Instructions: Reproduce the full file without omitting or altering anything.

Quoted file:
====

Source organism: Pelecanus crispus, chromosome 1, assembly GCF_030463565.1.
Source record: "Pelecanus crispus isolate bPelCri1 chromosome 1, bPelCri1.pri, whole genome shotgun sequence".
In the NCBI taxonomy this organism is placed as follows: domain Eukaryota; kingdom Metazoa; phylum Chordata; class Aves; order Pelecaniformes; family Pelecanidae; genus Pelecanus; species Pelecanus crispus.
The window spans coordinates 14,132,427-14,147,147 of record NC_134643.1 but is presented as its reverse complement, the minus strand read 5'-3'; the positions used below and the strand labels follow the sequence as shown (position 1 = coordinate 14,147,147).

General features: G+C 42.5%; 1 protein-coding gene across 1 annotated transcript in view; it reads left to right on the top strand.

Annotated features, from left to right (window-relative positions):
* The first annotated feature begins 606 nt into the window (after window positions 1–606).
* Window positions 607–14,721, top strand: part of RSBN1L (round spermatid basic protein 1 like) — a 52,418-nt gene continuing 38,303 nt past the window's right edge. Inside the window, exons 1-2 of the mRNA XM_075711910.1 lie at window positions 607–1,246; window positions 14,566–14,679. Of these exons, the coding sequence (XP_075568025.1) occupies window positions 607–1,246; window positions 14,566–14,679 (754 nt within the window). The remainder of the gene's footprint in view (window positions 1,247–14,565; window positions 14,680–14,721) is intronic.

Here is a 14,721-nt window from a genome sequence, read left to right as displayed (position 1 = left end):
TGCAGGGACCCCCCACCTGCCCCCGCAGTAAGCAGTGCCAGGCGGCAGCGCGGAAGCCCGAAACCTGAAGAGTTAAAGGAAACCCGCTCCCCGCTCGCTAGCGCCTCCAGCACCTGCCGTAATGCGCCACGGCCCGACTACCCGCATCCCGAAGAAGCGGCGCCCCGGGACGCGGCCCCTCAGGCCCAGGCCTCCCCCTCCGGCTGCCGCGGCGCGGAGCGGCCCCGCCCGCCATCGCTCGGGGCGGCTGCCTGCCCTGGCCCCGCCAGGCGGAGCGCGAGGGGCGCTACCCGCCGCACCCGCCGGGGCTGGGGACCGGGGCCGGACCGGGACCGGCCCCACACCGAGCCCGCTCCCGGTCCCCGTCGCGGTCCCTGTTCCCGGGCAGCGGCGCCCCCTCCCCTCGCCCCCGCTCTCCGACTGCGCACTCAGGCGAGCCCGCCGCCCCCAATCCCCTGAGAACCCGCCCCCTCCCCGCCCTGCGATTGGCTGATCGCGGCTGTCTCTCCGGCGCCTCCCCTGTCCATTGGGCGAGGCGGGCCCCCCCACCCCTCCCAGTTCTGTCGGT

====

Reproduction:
Source organism: Pelecanus crispus, chromosome 1, assembly GCF_030463565.1.
Source record: "Pelecanus crispus isolate bPelCri1 chromosome 1, bPelCri1.pri, whole genome shotgun sequence".
In the NCBI taxonomy this organism is placed as follows: domain Eukaryota; kingdom Metazoa; phylum Chordata; class Aves; order Pelecaniformes; family Pelecanidae; genus Pelecanus; species Pelecanus crispus.
The window spans coordinates 14,132,427-14,147,147 of record NC_134643.1 but is presented as its reverse complement, the minus strand read 5'-3'; the positions used below and the strand labels follow the sequence as shown (position 1 = coordinate 14,147,147).

General features: G+C 42.5%; 1 protein-coding gene across 1 annotated transcript in view; it reads left to right on the top strand.

Annotated features, from left to right (window-relative positions):
* The first annotated feature begins 606 nt into the window (after window positions 1–606).
* Window positions 607–14,721, top strand: part of RSBN1L (round spermatid basic protein 1 like) — a 52,418-nt gene continuing 38,303 nt past the window's right edge. Inside the window, exons 1-2 of the mRNA XM_075711910.1 lie at window positions 607–1,246; window positions 14,566–14,679. Of these exons, the coding sequence (XP_075568025.1) occupies window positions 607–1,246; window positions 14,566–14,679 (754 nt within the window). The remainder of the gene's footprint in view (window positions 1,247–14,565; window positions 14,680–14,721) is intronic.

Here is a 14,721-nt window from a genome sequence, read left to right as displayed (position 1 = left end):
TGCAGGGACCCCCCACCTGCCCCCGCAGTAAGCAGTGCCAGGCGGCAGCGCGGAAGCCCGAAACCTGAAGAGTTAAAGGAAACCCGCTCCCCGCTCGCTAGCGCCTCCAGCACCTGCCGTAATGCGCCACGGCCCGACTACCCGCATCCCGAAGAAGCGGCGCCCCGGGACGCGGCCCCTCAGGCCCAGGCCTCCCCCTCCGGCTGCCGCGGCGCGGAGCGGCCCCGCCCGCCATCGCTCGGGGCGGCTGCCTGCCCTGGCCCCGCCAGGCGGAGCGCGAGGGGCGCTACCCGCCGCACCCGCCGGGGCTGGGGACCGGGGCCGGACCGGGACCGGCCCCACACCGAGCCCGCTCCCGGTCCCCGTCGCGGTCCCTGTTCCCGGGCAGCGGCGCCCCCTCCCCTCGCCCCCGCTCTCCGACTGCGCACTCAGGCGAGCCCGCCGCCCCCAATCCCCTGAGAACCCGCCCCCTCCCCGCCCTGCGATTGGCTGATCGCGGCTGTCTCTCCGGCGCCTCCCCTGTCCATTGGGCGAGGCGGGCCCCCCCACCCCTCCCAGTTCTGTCGGT